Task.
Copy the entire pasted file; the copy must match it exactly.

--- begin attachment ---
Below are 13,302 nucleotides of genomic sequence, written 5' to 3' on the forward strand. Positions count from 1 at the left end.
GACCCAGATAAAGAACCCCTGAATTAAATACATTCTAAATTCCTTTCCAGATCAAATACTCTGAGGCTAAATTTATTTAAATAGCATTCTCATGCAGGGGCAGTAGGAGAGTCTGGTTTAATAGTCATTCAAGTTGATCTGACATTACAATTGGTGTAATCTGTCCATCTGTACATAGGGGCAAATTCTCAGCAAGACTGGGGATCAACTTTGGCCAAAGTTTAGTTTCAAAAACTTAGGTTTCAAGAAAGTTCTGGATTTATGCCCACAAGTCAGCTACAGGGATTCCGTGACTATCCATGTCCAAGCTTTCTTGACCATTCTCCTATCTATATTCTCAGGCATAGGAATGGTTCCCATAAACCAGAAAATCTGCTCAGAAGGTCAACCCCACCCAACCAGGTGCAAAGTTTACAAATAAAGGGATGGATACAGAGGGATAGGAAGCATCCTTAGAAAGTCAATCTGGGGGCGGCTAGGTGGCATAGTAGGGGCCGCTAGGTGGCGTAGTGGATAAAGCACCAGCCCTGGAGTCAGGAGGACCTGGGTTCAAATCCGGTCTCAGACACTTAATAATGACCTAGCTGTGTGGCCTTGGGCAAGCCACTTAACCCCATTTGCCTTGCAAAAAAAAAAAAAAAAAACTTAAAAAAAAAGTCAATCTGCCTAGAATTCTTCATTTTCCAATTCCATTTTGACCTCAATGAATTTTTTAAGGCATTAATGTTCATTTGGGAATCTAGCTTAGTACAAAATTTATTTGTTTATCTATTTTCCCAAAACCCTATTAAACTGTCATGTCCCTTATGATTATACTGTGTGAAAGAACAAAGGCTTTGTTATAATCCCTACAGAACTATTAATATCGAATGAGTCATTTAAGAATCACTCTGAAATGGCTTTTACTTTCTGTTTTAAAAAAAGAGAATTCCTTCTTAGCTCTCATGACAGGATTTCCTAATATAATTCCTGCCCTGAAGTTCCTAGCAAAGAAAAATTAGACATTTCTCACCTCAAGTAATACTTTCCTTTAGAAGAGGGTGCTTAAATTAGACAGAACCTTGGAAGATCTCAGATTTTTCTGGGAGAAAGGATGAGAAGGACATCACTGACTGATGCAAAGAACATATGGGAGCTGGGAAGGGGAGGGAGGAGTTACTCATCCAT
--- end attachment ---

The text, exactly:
Below are 13,302 nucleotides of genomic sequence, written 5' to 3' on the forward strand. Positions count from 1 at the left end.
GACCCAGATAAAGAACCCCTGAATTAAATACATTCTAAATTCCTTTCCAGATCAAATACTCTGAGGCTAAATTTATTTAAATAGCATTCTCATGCAGGGGCAGTAGGAGAGTCTGGTTTAATAGTCATTCAAGTTGATCTGACATTACAATTGGTGTAATCTGTCCATCTGTACATAGGGGCAAATTCTCAGCAAGACTGGGGATCAACTTTGGCCAAAGTTTAGTTTCAAAAACTTAGGTTTCAAGAAAGTTCTGGATTTATGCCCACAAGTCAGCTACAGGGATTCCGTGACTATCCATGTCCAAGCTTTCTTGACCATTCTCCTATCTATATTCTCAGGCATAGGAATGGTTCCCATAAACCAGAAAATCTGCTCAGAAGGTCAACCCCACCCAACCAGGTGCAAAGTTTACAAATAAAGGGATGGATACAGAGGGATAGGAAGCATCCTTAGAAAGTCAATCTGGGGGCGGCTAGGTGGCATAGTAGGGGCCGCTAGGTGGCGTAGTGGATAAAGCACCAGCCCTGGAGTCAGGAGGACCTGGGTTCAAATCCGGTCTCAGACACTTAATAATGACCTAGCTGTGTGGCCTTGGGCAAGCCACTTAACCCCATTTGCCTTGCAAAAAAAAAAAAAAAAAACTTAAAAAAAAAGTCAATCTGCCTAGAATTCTTCATTTTCCAATTCCATTTTGACCTCAATGAATTTTTTAAGGCATTAATGTTCATTTGGGAATCTAGCTTAGTACAAAATTTATTTGTTTATCTATTTTCCCAAAACCCTATTAAACTGTCATGTCCCTTATGATTATACTGTGTGAAAGAACAAAGGCTTTGTTATAATCCCTACAGAACTATTAATATCGAATGAGTCATTTAAGAATCACTCTGAAATGGCTTTTACTTTCTGTTTTAAAAAAAGAGAATTCCTTCTTAGCTCTCATGACAGGATTTCCTAATATAATTCCTGCCCTGAAGTTCCTAGCAAAGAAAAATTAGACATTTCTCACCTCAAGTAATACTTTCCTTTAGAAGAGGGTGCTTAAATTAGACAGAACCTTGGAAGATCTCAGATTTTTCTGGGAGAAAGGATGAGAAGGACATCACTGACTGATGCAAAGAACATATGGGAGCTGGGAAGGGGAGGGAGGAGTTACTCATCCAT